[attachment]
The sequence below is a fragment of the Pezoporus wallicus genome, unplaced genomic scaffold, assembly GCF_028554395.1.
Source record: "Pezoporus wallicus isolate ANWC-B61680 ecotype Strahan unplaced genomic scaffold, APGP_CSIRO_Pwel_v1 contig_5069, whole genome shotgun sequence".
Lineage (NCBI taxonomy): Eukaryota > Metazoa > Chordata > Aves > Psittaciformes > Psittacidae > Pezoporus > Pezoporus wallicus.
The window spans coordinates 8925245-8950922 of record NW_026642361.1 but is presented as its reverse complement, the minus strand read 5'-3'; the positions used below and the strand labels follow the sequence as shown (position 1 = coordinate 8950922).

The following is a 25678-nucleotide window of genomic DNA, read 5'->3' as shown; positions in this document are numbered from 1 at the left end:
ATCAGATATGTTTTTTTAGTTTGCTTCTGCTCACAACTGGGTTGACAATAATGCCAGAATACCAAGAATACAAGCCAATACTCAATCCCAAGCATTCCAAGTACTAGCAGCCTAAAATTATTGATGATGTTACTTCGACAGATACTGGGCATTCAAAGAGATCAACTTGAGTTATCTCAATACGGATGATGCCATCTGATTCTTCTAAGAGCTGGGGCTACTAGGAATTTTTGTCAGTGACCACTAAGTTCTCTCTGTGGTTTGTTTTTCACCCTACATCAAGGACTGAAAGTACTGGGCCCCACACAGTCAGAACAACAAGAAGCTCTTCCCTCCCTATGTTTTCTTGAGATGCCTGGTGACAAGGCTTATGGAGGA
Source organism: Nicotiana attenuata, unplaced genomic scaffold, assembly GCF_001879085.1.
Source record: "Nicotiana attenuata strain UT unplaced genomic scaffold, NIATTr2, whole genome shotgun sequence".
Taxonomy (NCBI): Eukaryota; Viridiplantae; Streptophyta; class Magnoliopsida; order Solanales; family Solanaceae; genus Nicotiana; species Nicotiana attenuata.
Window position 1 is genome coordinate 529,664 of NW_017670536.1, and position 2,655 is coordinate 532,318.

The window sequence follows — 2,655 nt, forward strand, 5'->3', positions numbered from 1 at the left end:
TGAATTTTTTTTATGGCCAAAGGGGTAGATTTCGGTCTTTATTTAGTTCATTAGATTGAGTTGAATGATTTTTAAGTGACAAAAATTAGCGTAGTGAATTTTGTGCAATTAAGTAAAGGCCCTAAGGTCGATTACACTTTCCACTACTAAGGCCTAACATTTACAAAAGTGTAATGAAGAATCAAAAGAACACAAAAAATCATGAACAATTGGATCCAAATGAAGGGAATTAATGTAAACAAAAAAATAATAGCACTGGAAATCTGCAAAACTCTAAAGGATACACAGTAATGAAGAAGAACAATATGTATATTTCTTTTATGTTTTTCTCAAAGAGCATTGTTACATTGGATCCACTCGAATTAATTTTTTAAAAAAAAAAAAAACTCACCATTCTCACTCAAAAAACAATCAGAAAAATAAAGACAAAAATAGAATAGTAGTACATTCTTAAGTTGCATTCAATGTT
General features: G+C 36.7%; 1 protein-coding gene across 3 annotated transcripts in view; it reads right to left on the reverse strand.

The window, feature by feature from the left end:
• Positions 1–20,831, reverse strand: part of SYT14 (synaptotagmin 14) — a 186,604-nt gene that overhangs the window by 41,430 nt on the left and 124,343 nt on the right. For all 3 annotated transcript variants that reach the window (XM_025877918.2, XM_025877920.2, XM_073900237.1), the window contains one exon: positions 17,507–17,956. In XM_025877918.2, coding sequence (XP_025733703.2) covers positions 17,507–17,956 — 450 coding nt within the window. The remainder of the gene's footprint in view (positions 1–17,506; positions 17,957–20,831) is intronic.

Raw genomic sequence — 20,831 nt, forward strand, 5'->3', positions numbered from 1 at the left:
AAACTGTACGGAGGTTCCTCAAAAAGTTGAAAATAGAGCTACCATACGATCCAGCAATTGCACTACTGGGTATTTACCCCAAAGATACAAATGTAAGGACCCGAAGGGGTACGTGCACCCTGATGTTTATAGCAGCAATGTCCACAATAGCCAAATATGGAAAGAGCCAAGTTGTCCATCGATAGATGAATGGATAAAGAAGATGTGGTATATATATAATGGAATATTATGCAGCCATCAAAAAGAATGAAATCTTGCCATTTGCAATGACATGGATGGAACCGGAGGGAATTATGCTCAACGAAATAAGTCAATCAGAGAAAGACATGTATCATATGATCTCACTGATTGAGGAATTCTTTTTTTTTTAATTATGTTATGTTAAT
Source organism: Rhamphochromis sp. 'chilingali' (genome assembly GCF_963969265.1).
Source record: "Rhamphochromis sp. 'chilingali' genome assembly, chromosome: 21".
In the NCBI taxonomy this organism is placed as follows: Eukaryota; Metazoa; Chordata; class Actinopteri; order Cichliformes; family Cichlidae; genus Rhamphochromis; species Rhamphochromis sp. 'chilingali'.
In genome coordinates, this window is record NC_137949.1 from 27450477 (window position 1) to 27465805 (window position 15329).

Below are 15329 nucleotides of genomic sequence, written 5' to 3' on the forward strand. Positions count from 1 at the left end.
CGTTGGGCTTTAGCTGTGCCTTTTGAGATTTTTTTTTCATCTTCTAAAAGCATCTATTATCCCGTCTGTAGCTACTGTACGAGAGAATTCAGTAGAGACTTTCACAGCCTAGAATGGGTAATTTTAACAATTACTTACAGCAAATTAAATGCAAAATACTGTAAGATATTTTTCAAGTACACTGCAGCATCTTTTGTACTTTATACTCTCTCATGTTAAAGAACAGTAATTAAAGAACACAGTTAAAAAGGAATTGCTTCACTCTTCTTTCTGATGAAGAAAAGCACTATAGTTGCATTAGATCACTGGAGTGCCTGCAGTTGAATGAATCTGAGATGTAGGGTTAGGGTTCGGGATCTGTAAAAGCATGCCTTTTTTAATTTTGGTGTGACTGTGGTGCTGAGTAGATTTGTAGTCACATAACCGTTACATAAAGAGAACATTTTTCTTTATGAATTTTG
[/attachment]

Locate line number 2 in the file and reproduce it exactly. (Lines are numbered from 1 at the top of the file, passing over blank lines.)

Source record: "Pezoporus wallicus isolate ANWC-B61680 ecotype Strahan unplaced genomic scaffold, APGP_CSIRO_Pwel_v1 contig_5069, whole genome shotgun sequence".